Chinese Dissident now a Pastor in Taiwan.

When Chinese democracy activist Yan Peng felt the ship under him turning away from the Taiwan-owned island of Dadan, he knew his attempt to flee China on a tourist boat had been discovered and that his chance for freedom was slipping away. So he took the only logical course of action. He jumped overboard and started swimming to shore.

Yan Peng in the library at China Evangelical Seminary in Taipei

The ship tried to ram him, so he dove deep to avoid the ship’s churning propeller. The water became darker and darker until he could no longer see his breath. He then surfaced for air, and started swimming to shore, with Chinese coast guards in boats firing at him from 30 meters away. Miraculously, the bullets missed, and he crawled onto shore, crying out for God to save him.

Once on land, 10 Taiwanese soldiers surrounded Yan with rifles pointed at his head but, thankfully, another dozen soldiers surrounded the Chinese coast guards who had pursued Yan to shore.

The Taiwanese government sentenced him to life imprisonment for trespassing on a military base, but human rights advocates petitioned then – President Chen Shui-bian, and Yan ended up spending 8½ months in a detention centre.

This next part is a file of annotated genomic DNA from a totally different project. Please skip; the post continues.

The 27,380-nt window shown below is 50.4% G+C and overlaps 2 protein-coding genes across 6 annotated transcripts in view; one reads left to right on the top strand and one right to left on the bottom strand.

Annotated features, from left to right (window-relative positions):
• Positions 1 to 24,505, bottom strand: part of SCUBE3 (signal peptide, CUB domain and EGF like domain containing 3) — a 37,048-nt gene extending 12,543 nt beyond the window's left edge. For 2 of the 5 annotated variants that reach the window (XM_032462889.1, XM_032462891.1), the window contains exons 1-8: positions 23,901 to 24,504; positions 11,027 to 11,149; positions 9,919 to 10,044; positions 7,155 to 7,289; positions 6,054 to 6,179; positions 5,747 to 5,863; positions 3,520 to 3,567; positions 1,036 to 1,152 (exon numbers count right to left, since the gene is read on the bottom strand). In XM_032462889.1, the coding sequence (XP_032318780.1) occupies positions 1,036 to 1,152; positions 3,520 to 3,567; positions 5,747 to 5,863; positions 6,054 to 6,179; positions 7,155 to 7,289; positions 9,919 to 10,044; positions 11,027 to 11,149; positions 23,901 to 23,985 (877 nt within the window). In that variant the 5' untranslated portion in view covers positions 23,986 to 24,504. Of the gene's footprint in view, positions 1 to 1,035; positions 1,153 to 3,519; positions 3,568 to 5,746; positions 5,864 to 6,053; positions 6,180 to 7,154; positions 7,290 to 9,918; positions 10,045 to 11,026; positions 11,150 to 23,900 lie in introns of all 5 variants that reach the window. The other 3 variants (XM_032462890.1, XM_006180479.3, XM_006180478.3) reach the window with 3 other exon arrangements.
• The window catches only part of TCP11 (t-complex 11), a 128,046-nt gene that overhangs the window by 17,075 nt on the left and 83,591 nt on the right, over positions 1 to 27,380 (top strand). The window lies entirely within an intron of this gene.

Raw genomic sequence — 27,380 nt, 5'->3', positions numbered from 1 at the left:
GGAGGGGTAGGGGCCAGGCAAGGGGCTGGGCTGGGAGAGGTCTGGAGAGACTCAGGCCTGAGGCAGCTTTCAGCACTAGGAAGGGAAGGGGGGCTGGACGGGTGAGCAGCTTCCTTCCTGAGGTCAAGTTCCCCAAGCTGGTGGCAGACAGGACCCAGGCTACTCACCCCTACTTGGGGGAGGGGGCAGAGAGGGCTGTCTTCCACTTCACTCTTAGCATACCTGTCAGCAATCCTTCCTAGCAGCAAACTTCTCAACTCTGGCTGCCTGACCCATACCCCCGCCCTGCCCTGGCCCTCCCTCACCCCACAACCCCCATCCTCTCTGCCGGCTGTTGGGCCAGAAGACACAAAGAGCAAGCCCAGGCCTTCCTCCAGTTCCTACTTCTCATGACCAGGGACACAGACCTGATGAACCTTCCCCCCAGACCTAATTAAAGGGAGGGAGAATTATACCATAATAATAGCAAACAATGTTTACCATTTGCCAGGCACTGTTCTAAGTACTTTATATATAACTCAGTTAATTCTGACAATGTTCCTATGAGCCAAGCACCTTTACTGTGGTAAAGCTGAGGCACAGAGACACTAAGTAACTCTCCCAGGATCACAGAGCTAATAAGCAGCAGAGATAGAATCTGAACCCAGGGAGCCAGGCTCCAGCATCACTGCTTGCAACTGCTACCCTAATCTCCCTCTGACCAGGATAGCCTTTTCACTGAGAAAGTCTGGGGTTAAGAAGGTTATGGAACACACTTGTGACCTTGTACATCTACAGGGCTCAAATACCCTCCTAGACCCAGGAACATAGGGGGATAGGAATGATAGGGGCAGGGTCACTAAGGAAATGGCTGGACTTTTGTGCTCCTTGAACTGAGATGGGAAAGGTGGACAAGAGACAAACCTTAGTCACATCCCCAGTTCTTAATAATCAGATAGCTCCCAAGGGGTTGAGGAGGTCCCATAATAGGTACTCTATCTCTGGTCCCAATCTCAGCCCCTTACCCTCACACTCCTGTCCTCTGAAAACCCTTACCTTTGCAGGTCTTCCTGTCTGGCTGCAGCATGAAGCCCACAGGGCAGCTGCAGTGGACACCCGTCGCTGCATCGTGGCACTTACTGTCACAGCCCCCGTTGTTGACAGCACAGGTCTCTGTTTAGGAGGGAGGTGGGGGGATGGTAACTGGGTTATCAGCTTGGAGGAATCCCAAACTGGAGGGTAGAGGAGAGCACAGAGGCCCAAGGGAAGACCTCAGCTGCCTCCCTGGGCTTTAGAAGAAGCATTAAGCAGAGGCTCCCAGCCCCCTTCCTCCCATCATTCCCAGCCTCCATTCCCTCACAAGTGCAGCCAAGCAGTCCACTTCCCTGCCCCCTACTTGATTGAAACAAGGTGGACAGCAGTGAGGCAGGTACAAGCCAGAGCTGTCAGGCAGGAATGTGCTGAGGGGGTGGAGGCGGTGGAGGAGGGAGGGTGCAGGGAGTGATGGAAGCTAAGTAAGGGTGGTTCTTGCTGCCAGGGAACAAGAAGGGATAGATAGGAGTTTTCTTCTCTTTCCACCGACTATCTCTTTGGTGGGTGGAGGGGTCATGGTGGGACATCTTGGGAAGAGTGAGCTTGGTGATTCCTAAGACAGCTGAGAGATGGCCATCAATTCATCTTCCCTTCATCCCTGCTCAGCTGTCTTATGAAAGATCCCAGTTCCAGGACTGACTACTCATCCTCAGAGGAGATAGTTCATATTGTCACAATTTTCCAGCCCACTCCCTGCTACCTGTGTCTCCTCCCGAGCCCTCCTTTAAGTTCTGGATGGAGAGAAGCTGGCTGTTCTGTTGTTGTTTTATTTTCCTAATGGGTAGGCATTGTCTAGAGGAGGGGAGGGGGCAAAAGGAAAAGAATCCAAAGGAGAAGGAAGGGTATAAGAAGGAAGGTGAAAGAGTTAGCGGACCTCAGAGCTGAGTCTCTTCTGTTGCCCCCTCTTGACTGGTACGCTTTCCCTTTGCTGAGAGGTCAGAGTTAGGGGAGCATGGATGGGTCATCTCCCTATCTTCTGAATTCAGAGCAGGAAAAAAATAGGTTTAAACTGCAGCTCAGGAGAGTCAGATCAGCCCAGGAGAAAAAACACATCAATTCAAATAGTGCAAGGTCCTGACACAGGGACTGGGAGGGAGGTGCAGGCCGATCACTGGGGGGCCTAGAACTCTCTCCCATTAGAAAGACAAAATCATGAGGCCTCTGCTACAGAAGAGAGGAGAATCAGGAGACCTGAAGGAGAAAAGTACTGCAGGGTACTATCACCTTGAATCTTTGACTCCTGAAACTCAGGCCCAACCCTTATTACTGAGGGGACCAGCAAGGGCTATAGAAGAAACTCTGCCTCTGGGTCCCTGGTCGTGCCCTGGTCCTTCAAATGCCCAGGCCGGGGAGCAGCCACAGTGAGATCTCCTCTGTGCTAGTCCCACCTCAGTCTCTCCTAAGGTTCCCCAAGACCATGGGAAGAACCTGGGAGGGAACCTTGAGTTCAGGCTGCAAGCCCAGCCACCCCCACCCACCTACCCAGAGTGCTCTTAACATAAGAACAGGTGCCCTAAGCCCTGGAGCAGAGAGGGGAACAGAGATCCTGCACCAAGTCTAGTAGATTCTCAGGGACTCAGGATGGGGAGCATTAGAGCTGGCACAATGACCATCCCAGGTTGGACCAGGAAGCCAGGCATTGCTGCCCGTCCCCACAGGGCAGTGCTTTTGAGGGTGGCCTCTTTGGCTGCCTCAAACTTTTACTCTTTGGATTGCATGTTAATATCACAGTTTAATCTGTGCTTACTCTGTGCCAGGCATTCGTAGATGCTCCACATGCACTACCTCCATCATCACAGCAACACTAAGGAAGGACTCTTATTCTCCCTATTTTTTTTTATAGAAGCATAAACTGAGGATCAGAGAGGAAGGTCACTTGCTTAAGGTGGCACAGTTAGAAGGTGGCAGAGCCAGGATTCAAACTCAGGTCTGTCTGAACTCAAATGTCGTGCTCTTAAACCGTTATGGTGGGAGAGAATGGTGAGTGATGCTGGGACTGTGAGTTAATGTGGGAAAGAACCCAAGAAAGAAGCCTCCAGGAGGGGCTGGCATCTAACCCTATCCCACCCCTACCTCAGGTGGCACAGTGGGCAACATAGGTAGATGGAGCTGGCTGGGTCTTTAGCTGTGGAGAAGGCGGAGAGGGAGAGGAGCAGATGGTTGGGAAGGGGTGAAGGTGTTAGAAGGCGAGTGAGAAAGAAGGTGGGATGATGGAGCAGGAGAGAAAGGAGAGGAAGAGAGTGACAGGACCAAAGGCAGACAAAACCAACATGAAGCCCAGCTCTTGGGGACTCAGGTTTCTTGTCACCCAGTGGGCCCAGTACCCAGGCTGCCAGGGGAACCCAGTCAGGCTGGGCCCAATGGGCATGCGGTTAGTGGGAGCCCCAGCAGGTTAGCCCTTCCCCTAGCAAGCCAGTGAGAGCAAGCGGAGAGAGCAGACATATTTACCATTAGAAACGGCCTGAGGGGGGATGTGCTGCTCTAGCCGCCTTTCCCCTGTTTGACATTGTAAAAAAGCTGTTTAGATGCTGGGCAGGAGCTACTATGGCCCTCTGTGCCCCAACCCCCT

Afterwards, he was free to stay in Taiwan, albeit without citizenship or a visa.

It’s been 11 years since Yan, now 51, touched the shores of Taiwan. The government only gave him a long-term residency visa last year, finally allowing him the freedom to work in Taiwan and travel.

Last year Yan also became the first ordained pastor in Taiwan from the People’s Republic of China (PRC), shepherding a small congregation in Taoyuan.

Yan’s long ordeal is typical of the logistical maze asylum seekers from the PRC face in Taiwan, as the island has no law protecting refugees and is not a member of the United Nations. While in the past f years Taiwan’s government has offered certain refugee groups a pathway toward long-term visas, it deals with Chinese dissidents who escape to Taiwan on a case-by-case basis.

As the Chinese government increases its persecution of human rights lawyers, democracy advocates, and pastors, human rights groups in Taiwan are urging passage of a refugee law that would make Taiwan a safe haven for dissidents.

  • Pray for Yan, and other Christians from China who have found safe haven in places like Taiwan. Pray for their families, many of whom remain in China wit little or no freedom to travel.
  • Pray for Christians in China, as they face ongoing persecution. Pray that the church there will continue to grow and for good discipleship resources for new Christians.
  • Pray for Taiwanese government to deal fairly with Chinese Christian refugees and offer them a safe haven, Pray that they will also pass laws allowing safety and fair treatment of all refugees seeking refuge there.

Job 11 vs 18: “And you will have confidence, because there is hope; you will be protected and take your rest in safety.”


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